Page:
Hand-crafter Remi Sawyer put Clover Hill in their rear-view mirror to sell at craft fairs across the country. But being a traveling artisan is harder than Remi thought. With mounting bills, they’ve ended up back home. Being in their old teenage bedroom is weird. Weirder, their mother keeps trying to set them up on dates, even after they’ve made it clear the homecoming is temporary.
To get Mrs. Sawyer off their backs, Paxton and Remi agree on a scheme: they’ll go on three dates. When it’s over, Paxton can pretend to be heartbroken, and Remi can get back on the road. They even shake on it. But awkward dates lead to the realization the two have a lot in common. Kissing is gross? Check. Spending quiet time doing projects together is enjoyable? Double check.
But Remi is still hell-bent on leaving Clover Hill again, and Paxton is dead-set on staying. Can they find a new vision that doesn’t involve Remi leaving their kindred spirit behind, or are they both destined to lose the person who might be their perfect companion?
Buy it: Amazon
Check Your Work by Skye Kilaen (1st)
Bisexual ex-barista Oliver is finally a high school math teacher, and it’s everything he ever wanted. Until he stumbles across the mysterious customer he crushed on back when he worked at Knockdown Coffee… and kinda sorta accidentally tells his Vice Principal that he’s dating her. Oops?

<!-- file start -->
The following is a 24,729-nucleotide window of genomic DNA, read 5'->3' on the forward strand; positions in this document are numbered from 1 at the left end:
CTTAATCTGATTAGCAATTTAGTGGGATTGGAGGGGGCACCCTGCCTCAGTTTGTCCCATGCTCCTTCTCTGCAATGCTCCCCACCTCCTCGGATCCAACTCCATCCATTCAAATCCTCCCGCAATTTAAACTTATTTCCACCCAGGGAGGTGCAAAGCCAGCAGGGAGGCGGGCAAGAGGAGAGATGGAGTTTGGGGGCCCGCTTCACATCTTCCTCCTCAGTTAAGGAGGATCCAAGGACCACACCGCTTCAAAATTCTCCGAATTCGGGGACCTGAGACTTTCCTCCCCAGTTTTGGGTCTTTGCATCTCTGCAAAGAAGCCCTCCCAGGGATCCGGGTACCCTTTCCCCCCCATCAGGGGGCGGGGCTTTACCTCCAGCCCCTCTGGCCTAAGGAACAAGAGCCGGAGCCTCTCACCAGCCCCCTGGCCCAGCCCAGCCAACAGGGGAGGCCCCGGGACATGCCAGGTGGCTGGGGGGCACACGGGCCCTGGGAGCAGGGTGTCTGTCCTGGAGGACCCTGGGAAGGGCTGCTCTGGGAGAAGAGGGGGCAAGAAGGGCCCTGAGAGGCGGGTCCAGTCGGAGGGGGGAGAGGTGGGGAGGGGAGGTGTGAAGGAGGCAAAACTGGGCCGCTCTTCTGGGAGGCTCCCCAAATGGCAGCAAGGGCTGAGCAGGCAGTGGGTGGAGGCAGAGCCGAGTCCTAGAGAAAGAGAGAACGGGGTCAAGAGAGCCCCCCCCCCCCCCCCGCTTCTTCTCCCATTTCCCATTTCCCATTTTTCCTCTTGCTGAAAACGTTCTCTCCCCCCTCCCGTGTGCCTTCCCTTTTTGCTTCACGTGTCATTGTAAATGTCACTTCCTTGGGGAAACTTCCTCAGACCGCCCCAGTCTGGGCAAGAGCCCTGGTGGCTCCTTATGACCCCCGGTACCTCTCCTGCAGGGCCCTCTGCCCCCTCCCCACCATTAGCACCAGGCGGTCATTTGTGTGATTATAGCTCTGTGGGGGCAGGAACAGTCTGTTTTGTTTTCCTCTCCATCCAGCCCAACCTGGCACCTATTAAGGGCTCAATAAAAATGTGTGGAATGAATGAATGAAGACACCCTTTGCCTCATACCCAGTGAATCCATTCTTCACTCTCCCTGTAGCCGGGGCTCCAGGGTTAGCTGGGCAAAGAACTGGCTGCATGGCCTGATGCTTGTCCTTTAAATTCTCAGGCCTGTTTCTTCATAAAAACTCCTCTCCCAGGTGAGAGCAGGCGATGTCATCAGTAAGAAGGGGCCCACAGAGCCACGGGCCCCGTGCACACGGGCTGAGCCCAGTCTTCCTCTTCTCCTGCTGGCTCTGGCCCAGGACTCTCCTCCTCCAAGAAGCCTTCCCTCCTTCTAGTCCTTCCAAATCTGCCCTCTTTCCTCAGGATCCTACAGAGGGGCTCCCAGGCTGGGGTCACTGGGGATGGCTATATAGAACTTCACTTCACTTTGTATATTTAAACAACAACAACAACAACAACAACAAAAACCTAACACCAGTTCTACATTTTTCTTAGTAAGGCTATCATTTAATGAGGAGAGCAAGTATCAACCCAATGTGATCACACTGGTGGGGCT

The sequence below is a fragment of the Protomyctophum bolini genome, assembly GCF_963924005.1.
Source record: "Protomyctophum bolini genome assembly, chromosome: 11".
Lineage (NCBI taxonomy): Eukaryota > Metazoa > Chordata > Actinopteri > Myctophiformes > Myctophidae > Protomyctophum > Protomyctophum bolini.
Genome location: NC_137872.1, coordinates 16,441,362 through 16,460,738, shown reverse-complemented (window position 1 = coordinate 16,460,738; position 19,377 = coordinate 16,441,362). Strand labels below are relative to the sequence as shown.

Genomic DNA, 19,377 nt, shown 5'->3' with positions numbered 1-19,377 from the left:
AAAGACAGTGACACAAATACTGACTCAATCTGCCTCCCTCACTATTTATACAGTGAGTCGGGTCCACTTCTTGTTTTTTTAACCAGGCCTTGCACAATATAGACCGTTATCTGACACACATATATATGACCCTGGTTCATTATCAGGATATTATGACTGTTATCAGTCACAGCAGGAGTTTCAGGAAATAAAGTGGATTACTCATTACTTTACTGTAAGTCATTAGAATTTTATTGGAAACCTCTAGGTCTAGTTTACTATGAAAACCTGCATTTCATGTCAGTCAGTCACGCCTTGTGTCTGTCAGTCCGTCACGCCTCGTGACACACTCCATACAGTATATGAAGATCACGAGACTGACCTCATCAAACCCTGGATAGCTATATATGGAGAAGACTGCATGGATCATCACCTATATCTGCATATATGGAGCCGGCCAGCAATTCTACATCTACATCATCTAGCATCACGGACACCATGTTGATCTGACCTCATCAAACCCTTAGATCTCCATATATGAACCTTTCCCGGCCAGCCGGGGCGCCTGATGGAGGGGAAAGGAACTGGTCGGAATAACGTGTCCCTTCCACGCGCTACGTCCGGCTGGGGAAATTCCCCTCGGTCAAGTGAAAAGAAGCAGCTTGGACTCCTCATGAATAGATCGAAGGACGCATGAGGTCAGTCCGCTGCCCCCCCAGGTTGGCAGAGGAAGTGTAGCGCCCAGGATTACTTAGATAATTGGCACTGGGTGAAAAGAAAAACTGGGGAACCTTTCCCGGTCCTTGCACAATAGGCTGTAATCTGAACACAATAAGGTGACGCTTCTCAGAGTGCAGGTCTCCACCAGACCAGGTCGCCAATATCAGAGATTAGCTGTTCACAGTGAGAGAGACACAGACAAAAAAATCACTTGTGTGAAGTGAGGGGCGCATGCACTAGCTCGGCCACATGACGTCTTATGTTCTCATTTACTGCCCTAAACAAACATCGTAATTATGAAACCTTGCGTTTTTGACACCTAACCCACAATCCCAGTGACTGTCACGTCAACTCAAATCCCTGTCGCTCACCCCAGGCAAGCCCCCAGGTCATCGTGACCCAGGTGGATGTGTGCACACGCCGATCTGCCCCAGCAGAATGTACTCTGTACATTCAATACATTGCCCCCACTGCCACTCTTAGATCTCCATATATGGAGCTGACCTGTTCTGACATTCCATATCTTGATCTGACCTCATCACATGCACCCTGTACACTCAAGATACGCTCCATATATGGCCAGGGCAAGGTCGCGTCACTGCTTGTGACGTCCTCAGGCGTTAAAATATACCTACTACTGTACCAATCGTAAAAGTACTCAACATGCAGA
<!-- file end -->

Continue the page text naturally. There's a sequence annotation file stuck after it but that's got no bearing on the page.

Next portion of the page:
Octavia, a bi programmer, didn’t expect to run into the cute blue-haired barista again. Certainly not while volunteering at a local arts high school. He’s much too young and much too nice for her—but when she discovers he’s told people they’re dating, it’s a stroke of luck. She needs a fake relationship to stick it to her nemesis, and Oliver’s the perfect fit.
Their assignment is simple: one month of a convincing charade, and after the company gala, everything between them is absolutely and completely over.
Sometimes, however, the homework is harder than you expected.
Buy it: Amazon
Is it Hot in Here (Or am I Suffering for All Eternity for the Sins I Committed on Earth?) by Zach Zimmerman
In this laugh-and-cry-out-loud, memoir-esque exploration of selfhood, Zimmerman dives into the pros and cons of retiring a Bible-Belt-dwelling, meat-eating, God-fearing identity in exchange for a new, metropolitan lease on life—one of vegetarianism, atheism, queerness, and humor. Whether learning to absolve instilled religious guilt or reminiscing over Tinder dates gone horribly wrong, this book is a candid and hysterical look at one person’s journey toward making peace with the past and seeking hope in the future.
Sir Callie and the Champions of Helston by Esme Symes-Smith (8th)
My name is Callie, and I’m not a girl. I am here as Papa’s squire, and I want to train as a knight.
In a world where girls learn magic and boys train as knights, twelve-year-old nonbinary Callie doesn’t fit in anywhere. And you know what? That’s just fine. Callie has always known exactly what they want to be, and they’re not about to let a silly thing like gender rules stand in their way.